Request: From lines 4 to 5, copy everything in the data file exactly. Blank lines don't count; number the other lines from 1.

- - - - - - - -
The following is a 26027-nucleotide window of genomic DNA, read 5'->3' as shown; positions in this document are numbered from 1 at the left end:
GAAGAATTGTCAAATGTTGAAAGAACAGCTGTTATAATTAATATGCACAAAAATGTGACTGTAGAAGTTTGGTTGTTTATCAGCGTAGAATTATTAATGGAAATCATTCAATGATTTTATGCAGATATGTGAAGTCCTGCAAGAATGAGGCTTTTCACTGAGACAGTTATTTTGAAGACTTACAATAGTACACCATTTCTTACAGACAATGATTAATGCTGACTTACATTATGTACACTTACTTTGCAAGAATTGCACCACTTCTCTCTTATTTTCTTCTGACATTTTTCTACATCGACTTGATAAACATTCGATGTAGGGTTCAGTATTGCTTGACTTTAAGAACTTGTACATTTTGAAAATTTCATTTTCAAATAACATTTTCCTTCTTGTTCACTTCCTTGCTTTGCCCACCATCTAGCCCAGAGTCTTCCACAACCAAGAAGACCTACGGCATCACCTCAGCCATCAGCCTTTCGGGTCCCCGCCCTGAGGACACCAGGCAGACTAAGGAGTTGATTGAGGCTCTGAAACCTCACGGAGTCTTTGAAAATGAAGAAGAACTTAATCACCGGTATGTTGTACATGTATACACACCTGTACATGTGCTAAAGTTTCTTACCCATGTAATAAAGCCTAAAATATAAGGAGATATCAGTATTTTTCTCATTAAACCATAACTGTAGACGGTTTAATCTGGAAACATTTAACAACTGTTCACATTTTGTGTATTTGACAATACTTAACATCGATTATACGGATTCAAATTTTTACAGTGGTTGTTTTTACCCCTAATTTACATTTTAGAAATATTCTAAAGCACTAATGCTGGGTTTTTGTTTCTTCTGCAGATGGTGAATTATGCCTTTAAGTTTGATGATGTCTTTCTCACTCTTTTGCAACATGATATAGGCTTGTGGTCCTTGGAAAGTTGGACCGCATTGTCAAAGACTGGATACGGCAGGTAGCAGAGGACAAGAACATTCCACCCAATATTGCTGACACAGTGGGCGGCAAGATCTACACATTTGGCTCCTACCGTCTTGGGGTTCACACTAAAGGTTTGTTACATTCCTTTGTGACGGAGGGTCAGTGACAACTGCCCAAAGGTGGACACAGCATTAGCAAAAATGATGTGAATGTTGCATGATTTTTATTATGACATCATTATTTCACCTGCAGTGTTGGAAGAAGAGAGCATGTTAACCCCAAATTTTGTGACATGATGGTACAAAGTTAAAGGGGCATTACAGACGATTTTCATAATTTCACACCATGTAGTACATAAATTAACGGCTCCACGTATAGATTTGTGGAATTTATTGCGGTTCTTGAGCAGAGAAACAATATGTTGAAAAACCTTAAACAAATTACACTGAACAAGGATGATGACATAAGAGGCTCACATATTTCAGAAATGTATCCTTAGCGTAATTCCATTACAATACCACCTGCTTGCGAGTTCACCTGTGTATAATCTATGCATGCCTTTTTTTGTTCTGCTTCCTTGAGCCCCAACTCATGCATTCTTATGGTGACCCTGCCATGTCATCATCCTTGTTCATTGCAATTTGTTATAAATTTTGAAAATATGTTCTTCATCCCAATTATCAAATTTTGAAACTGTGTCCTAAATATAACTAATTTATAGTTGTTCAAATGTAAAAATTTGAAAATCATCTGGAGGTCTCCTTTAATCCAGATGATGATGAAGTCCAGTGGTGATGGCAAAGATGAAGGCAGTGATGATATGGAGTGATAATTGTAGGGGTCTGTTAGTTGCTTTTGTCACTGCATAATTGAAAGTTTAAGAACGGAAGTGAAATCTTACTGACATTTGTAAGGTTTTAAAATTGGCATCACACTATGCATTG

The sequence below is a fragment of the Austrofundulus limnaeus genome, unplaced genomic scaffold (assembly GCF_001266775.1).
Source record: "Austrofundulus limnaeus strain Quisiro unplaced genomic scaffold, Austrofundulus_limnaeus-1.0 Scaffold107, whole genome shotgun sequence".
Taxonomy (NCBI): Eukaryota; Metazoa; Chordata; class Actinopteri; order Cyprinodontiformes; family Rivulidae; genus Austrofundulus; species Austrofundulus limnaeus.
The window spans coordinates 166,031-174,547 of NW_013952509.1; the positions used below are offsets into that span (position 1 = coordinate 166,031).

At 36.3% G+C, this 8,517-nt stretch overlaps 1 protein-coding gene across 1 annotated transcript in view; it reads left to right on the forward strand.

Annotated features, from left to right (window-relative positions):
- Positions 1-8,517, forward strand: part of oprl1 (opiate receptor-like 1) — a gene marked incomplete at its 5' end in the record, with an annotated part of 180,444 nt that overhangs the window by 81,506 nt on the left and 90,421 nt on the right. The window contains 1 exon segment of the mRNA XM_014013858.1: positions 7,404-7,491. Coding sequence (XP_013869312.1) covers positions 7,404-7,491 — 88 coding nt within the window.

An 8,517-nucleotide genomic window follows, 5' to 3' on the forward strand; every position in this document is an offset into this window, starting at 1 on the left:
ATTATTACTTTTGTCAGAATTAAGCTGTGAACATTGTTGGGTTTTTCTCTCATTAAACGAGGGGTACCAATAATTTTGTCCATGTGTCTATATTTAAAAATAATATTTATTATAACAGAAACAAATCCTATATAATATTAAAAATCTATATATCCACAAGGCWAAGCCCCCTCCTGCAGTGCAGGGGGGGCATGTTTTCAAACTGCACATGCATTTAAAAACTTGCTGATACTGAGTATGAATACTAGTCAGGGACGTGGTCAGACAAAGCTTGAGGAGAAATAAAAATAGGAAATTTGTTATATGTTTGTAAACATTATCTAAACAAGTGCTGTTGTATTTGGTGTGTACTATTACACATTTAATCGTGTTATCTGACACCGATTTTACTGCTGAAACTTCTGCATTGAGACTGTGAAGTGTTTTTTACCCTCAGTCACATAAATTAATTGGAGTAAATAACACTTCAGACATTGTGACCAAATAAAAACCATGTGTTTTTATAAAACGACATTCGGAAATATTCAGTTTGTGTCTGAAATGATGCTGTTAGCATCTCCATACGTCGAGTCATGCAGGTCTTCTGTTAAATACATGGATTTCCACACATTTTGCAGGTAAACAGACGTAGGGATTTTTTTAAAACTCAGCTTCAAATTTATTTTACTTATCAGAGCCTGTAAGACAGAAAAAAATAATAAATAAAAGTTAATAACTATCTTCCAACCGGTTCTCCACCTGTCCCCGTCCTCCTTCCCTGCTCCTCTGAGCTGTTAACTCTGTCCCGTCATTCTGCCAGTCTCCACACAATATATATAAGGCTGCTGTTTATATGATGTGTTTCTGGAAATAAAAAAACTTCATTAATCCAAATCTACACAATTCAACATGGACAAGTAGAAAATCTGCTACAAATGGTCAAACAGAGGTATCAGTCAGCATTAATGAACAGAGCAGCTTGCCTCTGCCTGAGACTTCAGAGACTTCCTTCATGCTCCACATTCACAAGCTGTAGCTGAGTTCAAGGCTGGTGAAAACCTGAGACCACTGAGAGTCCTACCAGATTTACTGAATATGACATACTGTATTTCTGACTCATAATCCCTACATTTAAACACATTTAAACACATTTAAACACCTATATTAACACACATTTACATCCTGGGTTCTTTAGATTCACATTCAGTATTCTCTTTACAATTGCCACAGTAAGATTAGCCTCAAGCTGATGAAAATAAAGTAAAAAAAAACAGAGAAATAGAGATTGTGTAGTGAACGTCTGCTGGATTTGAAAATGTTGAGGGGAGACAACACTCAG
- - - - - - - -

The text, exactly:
Source record: "Austrofundulus limnaeus strain Quisiro unplaced genomic scaffold, Austrofundulus_limnaeus-1.0 Scaffold107, whole genome shotgun sequence".
Taxonomy (NCBI): Eukaryota; Metazoa; Chordata; class Actinopteri; order Cyprinodontiformes; family Rivulidae; genus Austrofundulus; species Austrofundulus limnaeus.